On his return Harold found Edward the king was worse and not expected to live long; the country was in a disturbed and unsettled state. "But all would go well now Harold, the great earl, Harold the wise, the loved, had come back to his native land. All eyes, all hopes, all hearts turned to him, to him alone!"

Soon after this Edward the Confessor died in the arms of Harold. Whether he appointed Harold or William of Normandy to succeed him as king is uncertain, but certain it is that when the news spread, a cry rose, "We choose thee, O Harold, son of Godwin, for lord and king!" and the earl was crowned amid shouts of "May the King live for ever!"

When Tostig, Harold's brother, heard of his coronation, he was very jealous and angry, and resolved to fight against him.

"Ere the sun is an hour older," he cried, "I am on my road to Duke William."

The Norman Duke was in the forest trying some new arrows with some of his knights. Suddenly a rider came up full speed and drawing William aside, whispered excitedly, "King Edward is dead, and Harold is king of all England!"

"Edward dead! Then England is mine!" cried William, hardly taking in the case.

But England was not his yet!

Tostig, for such indeed was the rider, had a long interview with the Duke, and they resolved to fight against Harold, to try and conquer Saxon England and make the Norman Duke William king instead.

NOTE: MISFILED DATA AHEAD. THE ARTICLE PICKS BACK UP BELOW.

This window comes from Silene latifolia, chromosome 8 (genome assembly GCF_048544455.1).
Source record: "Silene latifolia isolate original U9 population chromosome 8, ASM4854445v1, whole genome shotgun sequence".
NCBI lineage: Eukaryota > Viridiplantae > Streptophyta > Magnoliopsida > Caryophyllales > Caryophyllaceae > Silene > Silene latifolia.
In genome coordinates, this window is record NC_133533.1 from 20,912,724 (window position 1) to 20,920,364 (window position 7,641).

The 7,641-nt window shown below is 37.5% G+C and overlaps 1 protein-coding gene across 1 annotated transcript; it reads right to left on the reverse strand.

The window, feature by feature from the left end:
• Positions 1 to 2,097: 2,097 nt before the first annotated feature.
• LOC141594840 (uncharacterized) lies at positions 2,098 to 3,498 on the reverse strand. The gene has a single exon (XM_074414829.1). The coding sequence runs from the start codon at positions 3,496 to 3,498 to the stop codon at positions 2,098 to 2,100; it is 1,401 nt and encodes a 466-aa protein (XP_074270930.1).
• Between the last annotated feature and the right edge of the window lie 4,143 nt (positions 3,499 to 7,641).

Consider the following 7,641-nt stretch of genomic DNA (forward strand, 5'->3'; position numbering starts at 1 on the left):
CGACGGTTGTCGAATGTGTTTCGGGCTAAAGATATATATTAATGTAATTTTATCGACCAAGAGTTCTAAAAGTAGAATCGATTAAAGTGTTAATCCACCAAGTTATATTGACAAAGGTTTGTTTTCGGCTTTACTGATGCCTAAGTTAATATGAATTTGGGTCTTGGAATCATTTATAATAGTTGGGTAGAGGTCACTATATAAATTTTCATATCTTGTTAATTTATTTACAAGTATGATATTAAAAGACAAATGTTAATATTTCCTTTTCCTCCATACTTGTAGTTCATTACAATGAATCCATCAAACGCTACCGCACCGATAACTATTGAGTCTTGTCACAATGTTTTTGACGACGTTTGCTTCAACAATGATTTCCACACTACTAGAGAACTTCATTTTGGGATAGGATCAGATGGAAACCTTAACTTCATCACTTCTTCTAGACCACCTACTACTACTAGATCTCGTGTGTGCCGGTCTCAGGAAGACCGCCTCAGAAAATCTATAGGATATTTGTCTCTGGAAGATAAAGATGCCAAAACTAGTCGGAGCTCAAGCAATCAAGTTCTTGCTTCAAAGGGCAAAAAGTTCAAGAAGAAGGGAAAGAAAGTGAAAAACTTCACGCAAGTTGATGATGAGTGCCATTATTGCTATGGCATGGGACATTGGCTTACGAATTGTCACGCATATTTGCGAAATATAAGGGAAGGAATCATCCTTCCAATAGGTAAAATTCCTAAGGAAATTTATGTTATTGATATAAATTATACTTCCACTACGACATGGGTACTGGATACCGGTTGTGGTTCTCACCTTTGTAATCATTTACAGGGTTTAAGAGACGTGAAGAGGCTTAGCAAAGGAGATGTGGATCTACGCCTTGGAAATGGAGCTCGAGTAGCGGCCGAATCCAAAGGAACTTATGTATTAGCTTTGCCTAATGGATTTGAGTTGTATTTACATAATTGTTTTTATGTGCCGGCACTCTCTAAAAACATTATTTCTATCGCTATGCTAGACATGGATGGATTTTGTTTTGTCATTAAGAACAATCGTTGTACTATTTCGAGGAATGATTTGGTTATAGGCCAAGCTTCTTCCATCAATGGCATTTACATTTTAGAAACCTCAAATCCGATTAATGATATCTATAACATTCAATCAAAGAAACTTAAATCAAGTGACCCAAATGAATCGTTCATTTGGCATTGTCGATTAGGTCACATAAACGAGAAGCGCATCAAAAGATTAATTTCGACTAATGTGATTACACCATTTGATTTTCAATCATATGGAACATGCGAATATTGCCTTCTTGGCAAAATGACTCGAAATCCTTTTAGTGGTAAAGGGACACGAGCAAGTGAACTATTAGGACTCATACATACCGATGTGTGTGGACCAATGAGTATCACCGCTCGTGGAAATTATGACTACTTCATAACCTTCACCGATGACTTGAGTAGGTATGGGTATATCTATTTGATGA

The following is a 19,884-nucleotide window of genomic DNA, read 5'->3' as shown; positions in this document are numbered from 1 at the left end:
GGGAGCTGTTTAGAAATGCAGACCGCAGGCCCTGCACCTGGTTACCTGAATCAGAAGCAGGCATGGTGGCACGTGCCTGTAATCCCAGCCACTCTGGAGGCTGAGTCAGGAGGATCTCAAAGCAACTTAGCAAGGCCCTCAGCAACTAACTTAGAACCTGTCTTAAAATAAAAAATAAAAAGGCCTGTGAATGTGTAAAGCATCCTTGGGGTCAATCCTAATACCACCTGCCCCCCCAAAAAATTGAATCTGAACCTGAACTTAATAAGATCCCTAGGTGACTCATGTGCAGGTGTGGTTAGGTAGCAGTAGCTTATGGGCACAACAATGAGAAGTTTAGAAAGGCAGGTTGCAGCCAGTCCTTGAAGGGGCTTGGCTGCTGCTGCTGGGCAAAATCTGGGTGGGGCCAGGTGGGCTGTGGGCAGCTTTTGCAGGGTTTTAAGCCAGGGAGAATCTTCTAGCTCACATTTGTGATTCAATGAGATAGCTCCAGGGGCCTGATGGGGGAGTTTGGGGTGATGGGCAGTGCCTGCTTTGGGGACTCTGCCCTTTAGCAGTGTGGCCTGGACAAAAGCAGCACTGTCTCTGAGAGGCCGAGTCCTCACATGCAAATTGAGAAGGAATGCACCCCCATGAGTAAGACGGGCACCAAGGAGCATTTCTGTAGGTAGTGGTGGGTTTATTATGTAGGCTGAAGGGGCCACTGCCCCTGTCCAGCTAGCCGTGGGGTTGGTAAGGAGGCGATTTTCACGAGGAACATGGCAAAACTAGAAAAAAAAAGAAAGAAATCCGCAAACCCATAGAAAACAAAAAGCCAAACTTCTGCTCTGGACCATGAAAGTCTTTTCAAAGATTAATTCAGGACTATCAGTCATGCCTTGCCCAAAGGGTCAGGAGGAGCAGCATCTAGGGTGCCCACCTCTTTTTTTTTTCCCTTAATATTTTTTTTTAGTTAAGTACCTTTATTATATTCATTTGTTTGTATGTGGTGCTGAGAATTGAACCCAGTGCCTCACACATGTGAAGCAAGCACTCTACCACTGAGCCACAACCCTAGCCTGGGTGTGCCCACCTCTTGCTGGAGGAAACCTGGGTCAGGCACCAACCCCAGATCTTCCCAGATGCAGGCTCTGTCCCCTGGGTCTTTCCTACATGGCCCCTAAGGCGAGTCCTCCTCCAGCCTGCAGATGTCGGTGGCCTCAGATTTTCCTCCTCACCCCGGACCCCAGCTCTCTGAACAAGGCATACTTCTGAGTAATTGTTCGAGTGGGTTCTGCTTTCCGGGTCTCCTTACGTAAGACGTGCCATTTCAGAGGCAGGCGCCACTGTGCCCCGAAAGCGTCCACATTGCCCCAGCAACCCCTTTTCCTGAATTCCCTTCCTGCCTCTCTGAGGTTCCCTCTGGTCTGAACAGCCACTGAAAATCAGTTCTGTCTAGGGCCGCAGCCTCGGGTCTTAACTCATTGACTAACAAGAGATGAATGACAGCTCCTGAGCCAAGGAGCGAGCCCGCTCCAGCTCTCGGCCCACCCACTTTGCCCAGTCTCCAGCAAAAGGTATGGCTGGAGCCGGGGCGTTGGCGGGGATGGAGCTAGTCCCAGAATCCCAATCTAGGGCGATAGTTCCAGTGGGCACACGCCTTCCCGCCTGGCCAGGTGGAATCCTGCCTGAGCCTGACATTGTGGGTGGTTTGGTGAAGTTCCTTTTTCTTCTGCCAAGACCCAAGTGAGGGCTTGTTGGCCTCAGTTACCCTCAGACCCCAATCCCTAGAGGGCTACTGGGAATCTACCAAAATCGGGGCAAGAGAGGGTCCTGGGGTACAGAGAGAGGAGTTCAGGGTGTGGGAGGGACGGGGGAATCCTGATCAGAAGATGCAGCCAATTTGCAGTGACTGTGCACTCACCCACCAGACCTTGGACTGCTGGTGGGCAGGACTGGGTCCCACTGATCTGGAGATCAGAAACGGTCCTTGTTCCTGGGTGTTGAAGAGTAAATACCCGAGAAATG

So great preparations were made. Tostig went over to England to try to raise an army against Harold, while William collected men and ships to invade the coast.

Meanwhile King Harold had made himself very dear to his people, he did away with some taxes, he gave higher wages, he trained men for soldiers to defend the land, and spared no pains to make his people happy. But he did not rule over England long. For very soon he heard that his brother Tostig had collected a large army in the north, and with the King of Norway to help him, was going to attack Northumberland.

Harold marched against them and met them at York. Before the battle, Harold, not wishing to fight against his own brother, sent a message to him offering him peace and lands and honour if he would give in.

"And what shall my ally the King of Norway receive?" asked Tostig.

"Seven feet of English ground for a grave, or a little more, seeing he is taller than other men," was Harold's stern answer.

Tostig angrily refused the terms, and a fierce battle was fought, in which Tostig and his ally the King of Norway were slain.

Four days after this battle, Duke William landed in Sussex, near Hastings, with an enormous army. As soon as Harold heard of it, he marched to London and prepared a large army, with which he went to Hastings. He vowed that he would give battle in person, and prove to his subjects that he was worthy of the crown which they had set upon his head. He was encouraged by his late victory, and hope was mixed with fear.

The night before the battle which was to decide the fate of England, was spent by the Saxons over their fire, singing merrily, eating and drinking,—spent by the Normans in prayer. At last morning dawned, and the dim morning light found Harold and his army on the hill above Hastings ready for the attack. The Normans rushed up the hill, but were soon forced down by the English; again and again they charged up, and again and again they were beaten back. Then a panic arose that William was slain, but the Norman Duke was unhurt, and throwing off his helmet that all might see him, cried, "Strive, and by God's help we will yet win."

[Illustration] from Great Englishmen by M. B. Synge